Syria and Iran Condemn U.S. in Blast on Iraq Border
The United States confirmed that a Special Operations mission took place in the area on Sunday, but a senior military official gave no more details for now.
The United States is trying to negotiate a strategic agreement with Iraq that would allow American troops to remain in the country and carry out military operations. The pact faces strenuous opposition from neighboring countries, especially Syria and Iran, because of concerns that the United States might use Iraqi territory to carry out attacks on them.
Syria’s state-run news channel reported that United States helicopters on Sunday attacked an area within Syria near the town of Abu Kamal. The official news agency, SANA, cited an anonymous official as saying that four American helicopters had “launched aggression on a civilian building under construction,” killing eight people, giving the details of those it said were killed, and that the Syrian deputy foreign minister had summoned the chargé d’affaires from the American and Iraqi Embassies in protest.
Syria also said that United States soldiers on the ground had stormed a building in the area, Reuters reported.
In Tehran, an Iranian Foreign Ministry spokesman, Hassan Qashqavi, condemned the attack, saying a violation of the territorial integrity of any sovereign state was unacceptable.
“Iran condemns in strongest terms any form of aggression or violation of the states’ territorial integrity which leads to the death of innocent civilians,” he told reporters, according to the official news agency IRNA.
Syria’s state-run media also intensified its criticism of the United States on Monday, with the government newspaper Tishrin accusing American forces of committing “a war crime,” Agence France-Presse said.
The Iraqi government found itself in an awkward position, at once needing to remain on friendly terms with Syria — which is a neighbor and now home to more than a million Iraqi refugees — but also wanting to bolster the United States, which has said that the border area is used by people believed to be fomenting antigovernment unrest in Iraq.
In a statement, Ali al-Dabbagh, the Iraqi government’s spokesman, tried to give something to each country. In support of the United States’ position he said, “This area was a staging ground for activities by terrorist organizations hostile to Iraq.”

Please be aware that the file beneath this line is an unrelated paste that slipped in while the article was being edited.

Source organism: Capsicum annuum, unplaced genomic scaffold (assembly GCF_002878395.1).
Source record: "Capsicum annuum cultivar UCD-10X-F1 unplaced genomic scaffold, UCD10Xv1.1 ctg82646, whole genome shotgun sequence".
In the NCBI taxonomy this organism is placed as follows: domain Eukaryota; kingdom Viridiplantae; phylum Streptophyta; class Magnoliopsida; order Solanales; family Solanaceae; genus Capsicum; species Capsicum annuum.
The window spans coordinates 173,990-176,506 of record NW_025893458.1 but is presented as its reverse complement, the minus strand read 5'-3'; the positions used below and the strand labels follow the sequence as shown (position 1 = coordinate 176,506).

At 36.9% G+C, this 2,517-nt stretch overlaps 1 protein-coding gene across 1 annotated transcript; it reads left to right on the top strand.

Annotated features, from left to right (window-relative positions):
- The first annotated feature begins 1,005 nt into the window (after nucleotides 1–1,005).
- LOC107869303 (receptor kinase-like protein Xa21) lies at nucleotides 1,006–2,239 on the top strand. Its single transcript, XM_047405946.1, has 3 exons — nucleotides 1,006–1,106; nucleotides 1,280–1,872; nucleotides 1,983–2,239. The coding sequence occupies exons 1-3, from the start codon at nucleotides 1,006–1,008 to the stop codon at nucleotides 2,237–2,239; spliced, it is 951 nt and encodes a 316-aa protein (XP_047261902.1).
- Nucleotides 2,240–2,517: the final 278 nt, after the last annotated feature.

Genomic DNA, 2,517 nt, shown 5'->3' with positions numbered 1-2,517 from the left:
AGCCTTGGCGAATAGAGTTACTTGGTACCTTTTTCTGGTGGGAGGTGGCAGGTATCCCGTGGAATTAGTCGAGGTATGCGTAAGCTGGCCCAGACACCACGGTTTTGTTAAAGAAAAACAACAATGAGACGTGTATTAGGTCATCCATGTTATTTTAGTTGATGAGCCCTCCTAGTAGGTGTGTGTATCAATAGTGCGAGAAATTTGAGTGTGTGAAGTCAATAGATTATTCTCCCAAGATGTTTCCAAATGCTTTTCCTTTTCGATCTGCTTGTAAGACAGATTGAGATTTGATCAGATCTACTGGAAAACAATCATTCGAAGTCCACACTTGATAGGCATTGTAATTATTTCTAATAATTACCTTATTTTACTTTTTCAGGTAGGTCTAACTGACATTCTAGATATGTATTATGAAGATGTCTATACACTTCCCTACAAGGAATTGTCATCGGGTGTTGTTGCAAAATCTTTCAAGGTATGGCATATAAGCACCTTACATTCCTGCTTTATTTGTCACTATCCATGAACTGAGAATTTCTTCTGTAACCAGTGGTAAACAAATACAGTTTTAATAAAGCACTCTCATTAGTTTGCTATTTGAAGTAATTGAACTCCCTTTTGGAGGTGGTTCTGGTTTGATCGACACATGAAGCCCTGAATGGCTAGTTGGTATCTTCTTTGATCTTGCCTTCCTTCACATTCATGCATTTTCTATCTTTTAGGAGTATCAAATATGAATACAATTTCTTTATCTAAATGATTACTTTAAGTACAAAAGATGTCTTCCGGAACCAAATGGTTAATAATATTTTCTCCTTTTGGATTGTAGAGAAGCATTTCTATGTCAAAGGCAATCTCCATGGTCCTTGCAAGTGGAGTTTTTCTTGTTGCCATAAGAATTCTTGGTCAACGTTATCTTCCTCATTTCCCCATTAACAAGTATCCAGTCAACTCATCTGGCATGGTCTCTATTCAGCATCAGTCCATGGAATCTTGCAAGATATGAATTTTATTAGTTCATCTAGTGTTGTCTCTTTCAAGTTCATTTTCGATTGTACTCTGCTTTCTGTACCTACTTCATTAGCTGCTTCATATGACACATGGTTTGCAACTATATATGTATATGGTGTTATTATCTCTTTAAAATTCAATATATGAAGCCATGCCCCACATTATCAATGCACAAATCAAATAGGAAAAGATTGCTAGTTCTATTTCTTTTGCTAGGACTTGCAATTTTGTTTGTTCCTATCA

In the most recent action, militants killed 13 Interior Ministry employees in a border village, he said, adding, “At the time, Iraq requested that the Syrian authorities hand over the personnel from this group which uses Syria as a base for its terrorist activities.”
At the same time, Mr. Dabbagh emphasized that Iraq wanted good relations with Syria. But he said that “the presence in Syria of groups that are hostile to Iraq and who contribute to terrorist activity against Iraqis hinders the progress of our relationship.”
On Sunday, the police in Anbar Province in Iraq said an explosion on the border of Iraq and Syria had killed nine construction workers and wounded 19 others.
Local witnesses said they believed that the blast was caused by American shelling, but Maj. Gen. Tariq al-Youssef, the provincial police chief in Ramadi, the capital of Anbar, which borders Syria, said that could not be immediately confirmed at the time.
The police statement did not indicate on which side of the border the blast had taken place. The United States has no diplomatic relations with Iran and has withdrawn its ambassador to Syria.
Also late Sunday, an Iraqi lawmaker announced that the country’s oil and gas draft law had been sent on to Parliament. It had been stalled in Iraq’s cabinet since February 2007 because of disputes over control of Iraq’s oil fields, and it has gone through several revisions.
Abdul-Hadi al-Hasani, deputy chairman of the parliamentary committee on oil, gas and natural resources, said the latest draft of the law had been received by his committee on Thursday and was undergoing careful review before being presented to the full legislature.
“The draft still needs more discussion and the opinion of experts in this field before it really goes to the Parliament,” Mr. Hasani said in a telephone interview. “We wish to activate the law very soon, and we’re serious about it. We talked today with the parliamentary leadership and went through some points concerning the draft of the law.”
Also Sunday, the chief of the Wasit provincial council announced that he had refused to sign a memorandum of understanding with United States forces that was intended to formalize Wasit’s transfer to the control of Iraq’s own security forces. Wasit, a province that borders Iran, was due this week to become the 13th of Iraq’s 18 provinces to be handed over to full Iraqi control.
The council chief, Muhammad Hassan Jasem, said he had rejected the memorandum because its first article gave the United States permission to continue military operations in Wasit.
Reporting was contributed by Eric Schmitt from Washington, Alan Cowell from Paris, Graham Bowley from New York, Mudhafer al-Husaini from Baghdad, and Iraqi employees of The New York Times from Ramadi and Wasit Province.